The HEIDIS-Study is the first RCT to assess whether an MBSR intervention is effective in reducing stress and depression as well as late diabetes complications (i.e., nephropathy) in patients with type 2 diabetes. In agreement with our hypothesis, we found that MBSR led to better health status and lower levels of depression. Among regular attendees, psychological stress also decreased significantly. However, at baseline, the patients had rather low rates of depression compared with previous reports (1); the effect of the intervention on depression, therefore, is largely based on preventing progression rather than a true reduction in the level of emotional distress. In accord with previous studies on MBSR in medical patients (10), our results suggest that effects may even accumulate over time.
However, although the effect sizes were remarkable, no significant effect could be demonstrated for the main outcome (albuminuria) or other physical parameters, with the exception of diastolic blood pressure.
Psychosocial stress activates proinflammatory transcription factors, which mediate micro- and macrovascular disease (6,7). Therefore, a sustained reduction in the distress induced by MBSR may lead in the future to an effect on long-term diabetes complications. To further assess the influence of psychological distress on late diabetes complications, FU over a total period of 5 years is essential. The HEIDIS-Study takes this approach.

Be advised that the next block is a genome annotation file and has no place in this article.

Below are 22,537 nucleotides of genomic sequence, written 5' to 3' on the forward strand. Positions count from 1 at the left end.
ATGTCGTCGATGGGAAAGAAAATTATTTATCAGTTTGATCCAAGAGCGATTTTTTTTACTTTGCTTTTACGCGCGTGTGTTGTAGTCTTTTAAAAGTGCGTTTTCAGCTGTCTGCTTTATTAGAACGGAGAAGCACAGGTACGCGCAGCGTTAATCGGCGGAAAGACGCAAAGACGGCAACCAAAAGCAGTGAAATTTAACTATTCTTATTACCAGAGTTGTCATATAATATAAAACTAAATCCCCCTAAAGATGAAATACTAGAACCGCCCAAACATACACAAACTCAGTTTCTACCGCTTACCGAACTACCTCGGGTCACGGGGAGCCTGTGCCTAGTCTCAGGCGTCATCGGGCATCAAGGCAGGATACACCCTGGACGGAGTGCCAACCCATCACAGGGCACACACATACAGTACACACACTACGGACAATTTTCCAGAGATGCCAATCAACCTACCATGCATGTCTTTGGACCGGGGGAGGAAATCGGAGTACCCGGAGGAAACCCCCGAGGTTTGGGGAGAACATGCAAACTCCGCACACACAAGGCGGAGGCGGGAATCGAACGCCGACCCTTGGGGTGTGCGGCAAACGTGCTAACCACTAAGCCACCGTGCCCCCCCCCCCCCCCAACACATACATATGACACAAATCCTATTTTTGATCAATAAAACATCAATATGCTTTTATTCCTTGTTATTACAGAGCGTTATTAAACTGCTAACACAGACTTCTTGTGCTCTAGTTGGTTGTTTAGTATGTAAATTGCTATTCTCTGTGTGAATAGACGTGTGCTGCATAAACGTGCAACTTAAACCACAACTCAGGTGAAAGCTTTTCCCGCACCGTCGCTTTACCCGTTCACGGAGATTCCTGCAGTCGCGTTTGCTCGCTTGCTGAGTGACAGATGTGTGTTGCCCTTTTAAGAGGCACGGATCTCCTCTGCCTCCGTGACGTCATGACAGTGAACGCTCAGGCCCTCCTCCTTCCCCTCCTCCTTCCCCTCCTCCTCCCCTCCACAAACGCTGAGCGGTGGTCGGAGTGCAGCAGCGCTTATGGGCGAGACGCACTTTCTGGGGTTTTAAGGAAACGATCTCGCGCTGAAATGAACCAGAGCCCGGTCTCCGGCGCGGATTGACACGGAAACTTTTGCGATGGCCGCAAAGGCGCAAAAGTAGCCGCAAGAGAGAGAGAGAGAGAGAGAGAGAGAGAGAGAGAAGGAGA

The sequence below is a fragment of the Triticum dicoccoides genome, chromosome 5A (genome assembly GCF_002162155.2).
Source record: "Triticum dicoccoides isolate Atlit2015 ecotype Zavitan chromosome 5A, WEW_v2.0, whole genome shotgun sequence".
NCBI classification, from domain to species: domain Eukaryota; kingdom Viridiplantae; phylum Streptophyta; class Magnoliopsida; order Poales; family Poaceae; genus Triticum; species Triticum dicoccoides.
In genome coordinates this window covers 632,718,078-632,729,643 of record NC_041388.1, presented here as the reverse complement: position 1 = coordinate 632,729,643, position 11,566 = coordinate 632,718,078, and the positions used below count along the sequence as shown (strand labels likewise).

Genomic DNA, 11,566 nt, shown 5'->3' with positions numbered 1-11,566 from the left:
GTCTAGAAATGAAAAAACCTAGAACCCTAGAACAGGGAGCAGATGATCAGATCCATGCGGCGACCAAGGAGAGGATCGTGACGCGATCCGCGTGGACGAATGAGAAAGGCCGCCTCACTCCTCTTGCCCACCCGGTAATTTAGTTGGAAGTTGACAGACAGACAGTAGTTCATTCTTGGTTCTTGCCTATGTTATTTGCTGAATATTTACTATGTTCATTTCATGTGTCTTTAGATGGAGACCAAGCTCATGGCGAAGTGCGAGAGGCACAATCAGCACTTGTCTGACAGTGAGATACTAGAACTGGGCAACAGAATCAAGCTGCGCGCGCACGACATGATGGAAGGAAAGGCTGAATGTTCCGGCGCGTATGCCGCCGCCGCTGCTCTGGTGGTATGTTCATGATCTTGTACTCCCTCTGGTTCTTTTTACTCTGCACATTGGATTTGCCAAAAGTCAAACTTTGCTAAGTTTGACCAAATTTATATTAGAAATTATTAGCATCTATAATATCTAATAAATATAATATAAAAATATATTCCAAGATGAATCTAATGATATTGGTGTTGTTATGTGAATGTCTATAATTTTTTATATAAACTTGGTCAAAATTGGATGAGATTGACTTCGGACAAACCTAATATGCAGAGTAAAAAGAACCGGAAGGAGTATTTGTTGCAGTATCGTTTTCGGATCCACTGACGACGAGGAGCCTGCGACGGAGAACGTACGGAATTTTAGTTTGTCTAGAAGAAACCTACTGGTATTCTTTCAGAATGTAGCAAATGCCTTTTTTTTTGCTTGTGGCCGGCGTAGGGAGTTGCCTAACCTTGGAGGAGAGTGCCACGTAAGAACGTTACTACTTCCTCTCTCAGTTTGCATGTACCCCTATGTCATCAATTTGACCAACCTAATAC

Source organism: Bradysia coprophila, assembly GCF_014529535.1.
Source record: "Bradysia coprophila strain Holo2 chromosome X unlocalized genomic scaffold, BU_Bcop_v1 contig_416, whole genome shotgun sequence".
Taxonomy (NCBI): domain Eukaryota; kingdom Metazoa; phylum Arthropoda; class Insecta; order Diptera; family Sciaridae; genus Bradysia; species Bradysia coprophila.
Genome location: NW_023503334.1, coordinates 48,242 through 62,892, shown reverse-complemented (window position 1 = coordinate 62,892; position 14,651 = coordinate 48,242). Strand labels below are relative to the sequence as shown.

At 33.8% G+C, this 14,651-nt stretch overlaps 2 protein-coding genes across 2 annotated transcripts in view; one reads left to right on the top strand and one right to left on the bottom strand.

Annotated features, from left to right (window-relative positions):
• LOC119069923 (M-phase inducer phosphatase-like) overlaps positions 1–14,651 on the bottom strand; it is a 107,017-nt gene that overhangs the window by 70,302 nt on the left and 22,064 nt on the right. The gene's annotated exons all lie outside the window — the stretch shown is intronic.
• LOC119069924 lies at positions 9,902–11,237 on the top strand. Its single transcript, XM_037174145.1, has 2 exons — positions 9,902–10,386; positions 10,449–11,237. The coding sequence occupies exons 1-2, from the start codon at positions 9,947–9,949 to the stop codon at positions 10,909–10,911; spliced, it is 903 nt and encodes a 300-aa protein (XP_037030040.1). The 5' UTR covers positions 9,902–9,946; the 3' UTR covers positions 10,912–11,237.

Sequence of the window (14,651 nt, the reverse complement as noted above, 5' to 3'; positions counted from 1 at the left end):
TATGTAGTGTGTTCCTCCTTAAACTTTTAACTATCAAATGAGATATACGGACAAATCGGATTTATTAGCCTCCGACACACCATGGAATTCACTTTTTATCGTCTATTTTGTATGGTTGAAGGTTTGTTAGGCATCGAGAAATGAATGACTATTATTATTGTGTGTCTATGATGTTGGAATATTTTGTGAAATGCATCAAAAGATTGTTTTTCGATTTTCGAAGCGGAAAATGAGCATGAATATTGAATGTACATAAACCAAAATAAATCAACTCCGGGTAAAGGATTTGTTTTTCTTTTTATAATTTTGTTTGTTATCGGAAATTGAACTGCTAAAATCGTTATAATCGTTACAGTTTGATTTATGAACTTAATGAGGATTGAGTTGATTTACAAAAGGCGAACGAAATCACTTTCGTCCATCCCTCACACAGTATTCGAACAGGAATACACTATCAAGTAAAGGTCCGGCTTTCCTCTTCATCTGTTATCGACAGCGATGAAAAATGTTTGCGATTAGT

Despite the limitations of the study due to the small number of participants, this study adds to the sparse literature on stress and late diabetes complications and emphasizes the potential of psychosocial interventions. The specific advantage of MBSR is its preventive nature and broad applicability for a variety of symptoms.
This study was supported by the Lautenschläger Stiftung (to P.P.N.) and the European Foundation for the Study of Diabetes (to A.B.).
No potential conflicts of interest relevant to this article were reported.
M.H., S.K., and C.K. researched data and wrote the manuscript. V.F.-L. researched data and reviewed and edited the manuscript. Z.D. and F.A. researched data. H.-C.F., A.B., P.M.H., W.H., and P.P.N. contributed to the discussion and reviewed and edited the manuscript. M.K. contributed to the discussion. M.H. is the guarantor of this work and, as such, had full access to all the data in the study and takes responsibility for the integrity of the data and the accuracy of the data analysis.
The authors thank the patients for participation in the study and Barbara Brennfleck, Division of Psycho-Oncology at the National Center of Tumour Diseases, for sensitive therapeutic work.
This article contains Supplementary Data online at http://care.diabetesjournals.org/lookup/suppl/doi:10.2337/dc11-1343/-/DC1.
- Received July 17, 2011.
- Accepted January 9, 2012.
- © 2012 by the American Diabetes Association.